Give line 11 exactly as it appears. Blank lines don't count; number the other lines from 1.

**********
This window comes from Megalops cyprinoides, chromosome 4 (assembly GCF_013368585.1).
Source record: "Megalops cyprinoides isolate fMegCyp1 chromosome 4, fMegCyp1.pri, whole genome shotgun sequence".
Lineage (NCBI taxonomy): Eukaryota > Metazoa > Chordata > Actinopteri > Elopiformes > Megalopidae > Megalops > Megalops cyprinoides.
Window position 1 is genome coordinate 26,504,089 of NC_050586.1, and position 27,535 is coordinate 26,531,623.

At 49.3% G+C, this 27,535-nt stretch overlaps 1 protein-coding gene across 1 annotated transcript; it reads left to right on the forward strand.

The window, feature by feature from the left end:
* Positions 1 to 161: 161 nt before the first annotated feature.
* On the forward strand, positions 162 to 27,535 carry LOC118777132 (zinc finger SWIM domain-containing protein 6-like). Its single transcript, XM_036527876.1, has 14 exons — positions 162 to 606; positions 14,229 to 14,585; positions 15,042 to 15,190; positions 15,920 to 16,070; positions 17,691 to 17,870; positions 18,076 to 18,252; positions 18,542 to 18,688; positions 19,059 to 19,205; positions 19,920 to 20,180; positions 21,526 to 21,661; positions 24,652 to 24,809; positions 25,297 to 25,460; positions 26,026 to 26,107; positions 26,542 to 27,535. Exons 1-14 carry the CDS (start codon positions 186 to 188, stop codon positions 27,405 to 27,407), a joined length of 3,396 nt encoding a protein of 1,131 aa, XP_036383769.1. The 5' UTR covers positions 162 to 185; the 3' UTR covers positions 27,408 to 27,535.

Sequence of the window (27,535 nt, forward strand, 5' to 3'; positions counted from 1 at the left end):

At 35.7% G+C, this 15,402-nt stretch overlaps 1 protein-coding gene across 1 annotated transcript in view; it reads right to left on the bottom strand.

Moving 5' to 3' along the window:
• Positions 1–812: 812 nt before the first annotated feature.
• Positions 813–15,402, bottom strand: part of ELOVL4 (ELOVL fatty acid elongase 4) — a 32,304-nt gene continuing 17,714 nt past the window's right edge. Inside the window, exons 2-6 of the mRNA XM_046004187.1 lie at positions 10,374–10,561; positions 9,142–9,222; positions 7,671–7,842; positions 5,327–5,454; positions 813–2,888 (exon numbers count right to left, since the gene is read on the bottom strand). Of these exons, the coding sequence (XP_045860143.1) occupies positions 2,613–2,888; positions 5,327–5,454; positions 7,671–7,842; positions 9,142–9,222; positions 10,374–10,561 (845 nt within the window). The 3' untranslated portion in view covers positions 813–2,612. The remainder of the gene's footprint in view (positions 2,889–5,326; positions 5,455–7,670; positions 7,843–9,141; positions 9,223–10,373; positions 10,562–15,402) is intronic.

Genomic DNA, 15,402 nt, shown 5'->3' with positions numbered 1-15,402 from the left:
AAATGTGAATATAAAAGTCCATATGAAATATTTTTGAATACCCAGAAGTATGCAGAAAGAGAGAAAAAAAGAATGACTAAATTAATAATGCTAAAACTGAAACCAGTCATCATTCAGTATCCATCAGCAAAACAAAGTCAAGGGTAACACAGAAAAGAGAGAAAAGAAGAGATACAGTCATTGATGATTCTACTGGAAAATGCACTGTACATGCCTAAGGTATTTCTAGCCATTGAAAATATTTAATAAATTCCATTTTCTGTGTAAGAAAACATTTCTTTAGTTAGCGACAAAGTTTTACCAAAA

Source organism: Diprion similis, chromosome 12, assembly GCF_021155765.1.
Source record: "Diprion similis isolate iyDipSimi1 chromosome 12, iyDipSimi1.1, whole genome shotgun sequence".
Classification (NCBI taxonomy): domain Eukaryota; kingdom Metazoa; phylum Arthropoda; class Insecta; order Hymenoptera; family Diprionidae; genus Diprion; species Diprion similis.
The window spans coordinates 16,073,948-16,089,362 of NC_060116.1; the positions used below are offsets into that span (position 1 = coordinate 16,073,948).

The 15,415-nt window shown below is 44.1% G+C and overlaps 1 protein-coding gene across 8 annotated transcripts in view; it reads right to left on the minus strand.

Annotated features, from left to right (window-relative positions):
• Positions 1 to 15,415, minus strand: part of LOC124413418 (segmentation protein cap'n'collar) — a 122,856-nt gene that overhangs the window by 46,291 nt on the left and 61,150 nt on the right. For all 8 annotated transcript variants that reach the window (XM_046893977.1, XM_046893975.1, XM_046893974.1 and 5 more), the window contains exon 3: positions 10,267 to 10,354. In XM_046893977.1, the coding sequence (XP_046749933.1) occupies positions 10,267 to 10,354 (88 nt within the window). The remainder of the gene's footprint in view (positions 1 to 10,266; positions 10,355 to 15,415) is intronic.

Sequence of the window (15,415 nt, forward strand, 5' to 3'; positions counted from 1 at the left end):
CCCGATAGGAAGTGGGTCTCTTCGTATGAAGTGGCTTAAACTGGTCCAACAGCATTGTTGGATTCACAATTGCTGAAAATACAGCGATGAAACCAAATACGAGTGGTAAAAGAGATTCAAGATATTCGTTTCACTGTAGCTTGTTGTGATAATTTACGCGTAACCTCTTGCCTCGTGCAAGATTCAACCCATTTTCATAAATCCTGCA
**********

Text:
Moving 5' to 3' along the window: